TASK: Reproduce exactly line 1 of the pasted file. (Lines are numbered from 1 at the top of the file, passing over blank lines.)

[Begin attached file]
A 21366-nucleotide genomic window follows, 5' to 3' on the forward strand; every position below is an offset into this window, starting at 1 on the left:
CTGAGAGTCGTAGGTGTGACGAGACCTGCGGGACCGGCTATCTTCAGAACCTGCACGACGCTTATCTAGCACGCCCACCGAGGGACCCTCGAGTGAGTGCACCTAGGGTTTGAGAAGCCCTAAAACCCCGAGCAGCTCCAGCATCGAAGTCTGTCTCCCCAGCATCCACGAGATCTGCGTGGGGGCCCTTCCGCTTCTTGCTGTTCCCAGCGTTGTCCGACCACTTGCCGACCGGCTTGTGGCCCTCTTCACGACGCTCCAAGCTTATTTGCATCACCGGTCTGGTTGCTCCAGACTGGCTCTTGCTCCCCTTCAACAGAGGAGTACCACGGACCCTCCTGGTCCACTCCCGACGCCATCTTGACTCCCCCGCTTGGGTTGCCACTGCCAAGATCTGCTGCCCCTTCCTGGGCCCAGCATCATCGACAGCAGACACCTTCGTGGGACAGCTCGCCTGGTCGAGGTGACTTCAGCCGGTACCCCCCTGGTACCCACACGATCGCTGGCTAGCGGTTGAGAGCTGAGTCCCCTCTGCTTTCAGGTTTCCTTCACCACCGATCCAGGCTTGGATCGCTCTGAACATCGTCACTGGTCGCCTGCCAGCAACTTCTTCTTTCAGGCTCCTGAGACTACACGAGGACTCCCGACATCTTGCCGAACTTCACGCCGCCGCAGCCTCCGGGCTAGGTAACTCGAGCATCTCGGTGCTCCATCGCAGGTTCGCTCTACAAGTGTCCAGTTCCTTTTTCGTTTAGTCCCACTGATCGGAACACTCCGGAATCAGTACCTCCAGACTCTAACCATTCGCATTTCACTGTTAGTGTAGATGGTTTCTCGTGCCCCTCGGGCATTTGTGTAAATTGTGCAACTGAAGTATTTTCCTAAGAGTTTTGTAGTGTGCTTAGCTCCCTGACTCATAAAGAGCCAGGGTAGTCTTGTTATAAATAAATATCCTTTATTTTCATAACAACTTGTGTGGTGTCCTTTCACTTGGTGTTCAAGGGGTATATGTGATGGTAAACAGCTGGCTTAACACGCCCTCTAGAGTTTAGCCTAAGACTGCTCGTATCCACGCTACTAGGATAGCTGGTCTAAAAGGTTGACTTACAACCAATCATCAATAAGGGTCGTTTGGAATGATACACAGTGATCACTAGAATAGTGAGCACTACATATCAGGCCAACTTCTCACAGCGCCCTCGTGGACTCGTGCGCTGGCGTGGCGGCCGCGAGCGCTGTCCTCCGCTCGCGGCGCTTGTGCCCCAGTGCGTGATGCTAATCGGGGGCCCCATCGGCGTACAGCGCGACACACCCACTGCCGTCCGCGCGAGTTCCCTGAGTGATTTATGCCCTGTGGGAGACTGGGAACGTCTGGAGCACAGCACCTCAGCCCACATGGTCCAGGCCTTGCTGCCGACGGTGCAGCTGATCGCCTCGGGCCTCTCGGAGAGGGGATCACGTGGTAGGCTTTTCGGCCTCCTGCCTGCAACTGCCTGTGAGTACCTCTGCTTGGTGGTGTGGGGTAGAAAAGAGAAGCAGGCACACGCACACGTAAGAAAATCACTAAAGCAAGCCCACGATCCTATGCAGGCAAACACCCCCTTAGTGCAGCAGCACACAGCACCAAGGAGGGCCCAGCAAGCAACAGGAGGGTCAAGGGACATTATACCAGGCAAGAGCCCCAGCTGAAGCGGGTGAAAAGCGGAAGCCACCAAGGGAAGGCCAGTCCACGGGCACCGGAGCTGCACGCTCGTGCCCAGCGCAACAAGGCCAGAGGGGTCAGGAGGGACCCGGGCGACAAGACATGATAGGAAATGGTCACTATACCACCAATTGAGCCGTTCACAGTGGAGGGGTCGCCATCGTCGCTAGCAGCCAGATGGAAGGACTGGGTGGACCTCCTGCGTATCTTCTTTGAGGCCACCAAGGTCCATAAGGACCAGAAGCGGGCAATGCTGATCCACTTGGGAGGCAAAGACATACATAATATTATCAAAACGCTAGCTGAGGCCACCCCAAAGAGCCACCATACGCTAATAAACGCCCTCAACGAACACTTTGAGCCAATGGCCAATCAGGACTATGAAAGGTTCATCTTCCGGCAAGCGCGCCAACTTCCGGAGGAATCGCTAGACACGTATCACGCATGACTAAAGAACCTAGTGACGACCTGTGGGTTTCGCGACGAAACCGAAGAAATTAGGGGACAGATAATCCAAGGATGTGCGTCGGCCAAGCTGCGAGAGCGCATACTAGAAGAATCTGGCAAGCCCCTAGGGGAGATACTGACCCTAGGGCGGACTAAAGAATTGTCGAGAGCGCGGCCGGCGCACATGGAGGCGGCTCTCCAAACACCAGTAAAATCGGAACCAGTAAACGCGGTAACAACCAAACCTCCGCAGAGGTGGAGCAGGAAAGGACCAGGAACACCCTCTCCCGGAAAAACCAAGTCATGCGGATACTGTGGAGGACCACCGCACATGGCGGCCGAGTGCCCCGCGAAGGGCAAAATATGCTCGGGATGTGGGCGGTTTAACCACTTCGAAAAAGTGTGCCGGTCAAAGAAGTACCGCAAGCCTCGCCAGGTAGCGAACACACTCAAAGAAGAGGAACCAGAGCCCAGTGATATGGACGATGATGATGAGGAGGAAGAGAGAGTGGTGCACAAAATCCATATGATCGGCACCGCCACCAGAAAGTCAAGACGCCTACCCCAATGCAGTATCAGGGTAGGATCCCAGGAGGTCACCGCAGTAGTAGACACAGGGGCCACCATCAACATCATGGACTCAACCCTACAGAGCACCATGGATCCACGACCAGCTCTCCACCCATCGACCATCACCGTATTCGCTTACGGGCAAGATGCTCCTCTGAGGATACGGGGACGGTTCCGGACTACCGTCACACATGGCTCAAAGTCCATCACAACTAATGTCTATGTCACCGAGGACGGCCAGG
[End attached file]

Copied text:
A 21366-nucleotide genomic window follows, 5' to 3' on the forward strand; every position below is an offset into this window, starting at 1 on the left: